History is riddled with odd anomalies and mysteries which have seemed to have fallen through the cracks into obscurity. Sometimes it is hard to say just why this is, or why some things stand out to remain prominent while other equally amazing or tragic events get relegated to the background, and there are amazing tales that have somehow managed to remain off the radar for most. One such account is a curious case of intrigue, alien lands, high seas adventure, survival, and sinister murder, which has gone on to become one of Australia's most gruesome, yet mostly little known mysterious crimes. Steeped in a tale that almost seems ripped from the pages of an adventure or horror novel, the case of Australia's Murder Island is truly a gripping story of mystery and suspense.
The whole shocking mystery begins on October 27, 1628, when the brand new Dutch East India Company ship the Batavia set sail on its maiden voyage from the island of Texel, in the Netherlands, on a journey towards Jakarta, Indonesia to pick up a cargo of spices under the command of Francisco Pelsaert and skipper, Ariaen Jacobsz, after which it would then move on to the exotic, faraway land of India. Aboard the Batavia were over 300 passengers and a vast load of valuable treasure, including massive amounts of gold and silver coins for the purpose of buying spices, as wells as numerous chests of jewels and precious works of art meant to be sold to the Mogul Court in India on the second leg of its voyage.
Things were tense to begin with on the ship, as by all accounts Pelseart and Jacobsz did not really get along. Besides reportedly not particularly liking each other to begin with, they had also had an altercation in the past in Surat, in which Jacobsz had been publicly dressed down after an ill-advised drunken rant at the commander. Jacobsz had apparently not forgotten this embarrassing and humiliating incident, and along with the enticing and considerable cargo of chests upon chests of treasure below decks he began to concoct a plan to take over the ship, oust Pelsaert, who he despised, and take the coins and other valuable artifacts for his own. To this end, he began to conspire with a fellow crew member by the name of Jeronimus Cornelisz, a bankrupt pharmacist trying to flee the Netherlands, in a dark plan to take the ship.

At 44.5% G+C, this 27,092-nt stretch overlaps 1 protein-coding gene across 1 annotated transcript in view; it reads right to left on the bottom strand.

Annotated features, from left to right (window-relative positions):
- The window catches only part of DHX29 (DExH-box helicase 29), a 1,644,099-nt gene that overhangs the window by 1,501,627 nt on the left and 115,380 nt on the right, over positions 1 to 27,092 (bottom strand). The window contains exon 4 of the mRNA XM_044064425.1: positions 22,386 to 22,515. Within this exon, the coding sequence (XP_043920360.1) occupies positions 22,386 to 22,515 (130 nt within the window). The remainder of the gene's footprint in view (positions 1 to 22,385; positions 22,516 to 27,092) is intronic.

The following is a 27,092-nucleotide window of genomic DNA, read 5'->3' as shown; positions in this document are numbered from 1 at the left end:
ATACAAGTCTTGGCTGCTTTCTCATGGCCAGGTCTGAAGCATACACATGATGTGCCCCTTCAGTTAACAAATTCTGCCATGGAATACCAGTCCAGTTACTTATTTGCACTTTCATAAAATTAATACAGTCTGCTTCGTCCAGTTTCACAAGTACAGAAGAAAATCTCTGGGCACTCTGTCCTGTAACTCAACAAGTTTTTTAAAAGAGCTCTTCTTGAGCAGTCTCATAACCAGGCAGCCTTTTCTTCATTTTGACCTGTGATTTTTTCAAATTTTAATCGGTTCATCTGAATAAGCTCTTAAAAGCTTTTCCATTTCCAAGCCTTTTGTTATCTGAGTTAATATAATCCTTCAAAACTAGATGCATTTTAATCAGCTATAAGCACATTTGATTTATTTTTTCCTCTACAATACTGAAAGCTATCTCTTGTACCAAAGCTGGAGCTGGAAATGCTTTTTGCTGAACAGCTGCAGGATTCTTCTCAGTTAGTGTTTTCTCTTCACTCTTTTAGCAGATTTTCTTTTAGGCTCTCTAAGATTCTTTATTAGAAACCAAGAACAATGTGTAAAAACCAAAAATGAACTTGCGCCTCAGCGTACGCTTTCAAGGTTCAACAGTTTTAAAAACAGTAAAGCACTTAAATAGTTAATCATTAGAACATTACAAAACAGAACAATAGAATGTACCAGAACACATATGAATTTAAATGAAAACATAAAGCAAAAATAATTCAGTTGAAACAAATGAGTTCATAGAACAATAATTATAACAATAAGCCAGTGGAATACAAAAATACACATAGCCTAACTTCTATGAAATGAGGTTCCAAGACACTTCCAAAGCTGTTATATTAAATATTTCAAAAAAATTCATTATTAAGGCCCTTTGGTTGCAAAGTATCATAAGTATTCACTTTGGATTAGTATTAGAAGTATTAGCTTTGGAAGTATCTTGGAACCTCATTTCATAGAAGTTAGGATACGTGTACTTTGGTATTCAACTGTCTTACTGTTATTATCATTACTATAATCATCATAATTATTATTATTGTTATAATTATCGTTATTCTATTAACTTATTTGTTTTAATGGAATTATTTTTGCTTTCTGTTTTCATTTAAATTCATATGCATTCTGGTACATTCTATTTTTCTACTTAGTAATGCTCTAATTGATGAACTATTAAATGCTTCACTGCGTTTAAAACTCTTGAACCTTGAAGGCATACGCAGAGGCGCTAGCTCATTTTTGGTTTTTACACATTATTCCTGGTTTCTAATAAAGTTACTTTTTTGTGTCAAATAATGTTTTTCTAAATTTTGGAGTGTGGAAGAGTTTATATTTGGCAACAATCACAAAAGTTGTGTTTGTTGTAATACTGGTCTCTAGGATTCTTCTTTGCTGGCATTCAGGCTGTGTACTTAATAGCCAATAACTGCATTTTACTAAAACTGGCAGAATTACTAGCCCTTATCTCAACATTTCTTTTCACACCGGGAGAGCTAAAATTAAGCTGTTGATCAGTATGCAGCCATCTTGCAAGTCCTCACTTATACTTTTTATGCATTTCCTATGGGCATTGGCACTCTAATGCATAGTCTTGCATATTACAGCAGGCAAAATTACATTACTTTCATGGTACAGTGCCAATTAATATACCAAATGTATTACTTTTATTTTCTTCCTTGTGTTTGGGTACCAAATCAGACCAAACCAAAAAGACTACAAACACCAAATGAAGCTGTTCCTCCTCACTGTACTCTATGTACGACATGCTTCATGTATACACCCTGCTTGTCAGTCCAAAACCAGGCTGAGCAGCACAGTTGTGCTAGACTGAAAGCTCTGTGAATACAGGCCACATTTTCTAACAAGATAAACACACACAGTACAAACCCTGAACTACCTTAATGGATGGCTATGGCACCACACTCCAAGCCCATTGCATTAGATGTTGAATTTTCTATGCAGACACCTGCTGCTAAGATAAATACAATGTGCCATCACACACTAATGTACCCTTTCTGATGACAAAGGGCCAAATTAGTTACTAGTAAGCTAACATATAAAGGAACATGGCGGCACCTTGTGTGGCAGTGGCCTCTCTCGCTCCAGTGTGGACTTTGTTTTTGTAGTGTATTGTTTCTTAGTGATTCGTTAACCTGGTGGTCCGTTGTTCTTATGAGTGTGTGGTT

The idea was for them to deliberately set the Batavia off course to get away from the rest of the fleet and then spring with a cadre of armed men and sympathizers, after which they would take the treasure and go off to start a new life over the horizon, wealthy beyond their wildest dreams. As the ship stopped at the Cape of Good Hope for supplies the mutiny scheme was begun, with Jacobsz throwing the Batavia off course just as planned. In order to recruit new members into their mutinous plan, Jacobsz and Cornelisz tried to manipulate the commander into doling out unfair punishments, such as molesting a high ranking female passenger by the name of Lucretia Jans, who was the daughter of a well-respected merchant. It was expected that the repercussions of this would be substantial, and that the commander would be ruthless in his punishments. However, the commander came down ill and as a result the harsh punishments expected to be carried out on the crew never materialized, and they were not able to gain the sympathy to their plight that they had hoped for.
The mutiny would never really gel together at the time because before it could be carried out the wayward vessel drifted towards the West Australian coast and vanished into history. It would many years later be found that the ship crashed upon a reef off the tiny atoll of Beacon Island. It had been no walk in the park, as 40 of those on board drowned in the ensuing initial chaos, but most of the passengers and crew somehow managed to make it to shore on this tiny speck of uninhabited land, including women and children. Clawing their way to land seemed to be just the beginning of their woes, however, as there was found to be no freshwater on the island and very few food resources, consisting only of any birds, fish, sea turtles, or sea lions they could catch.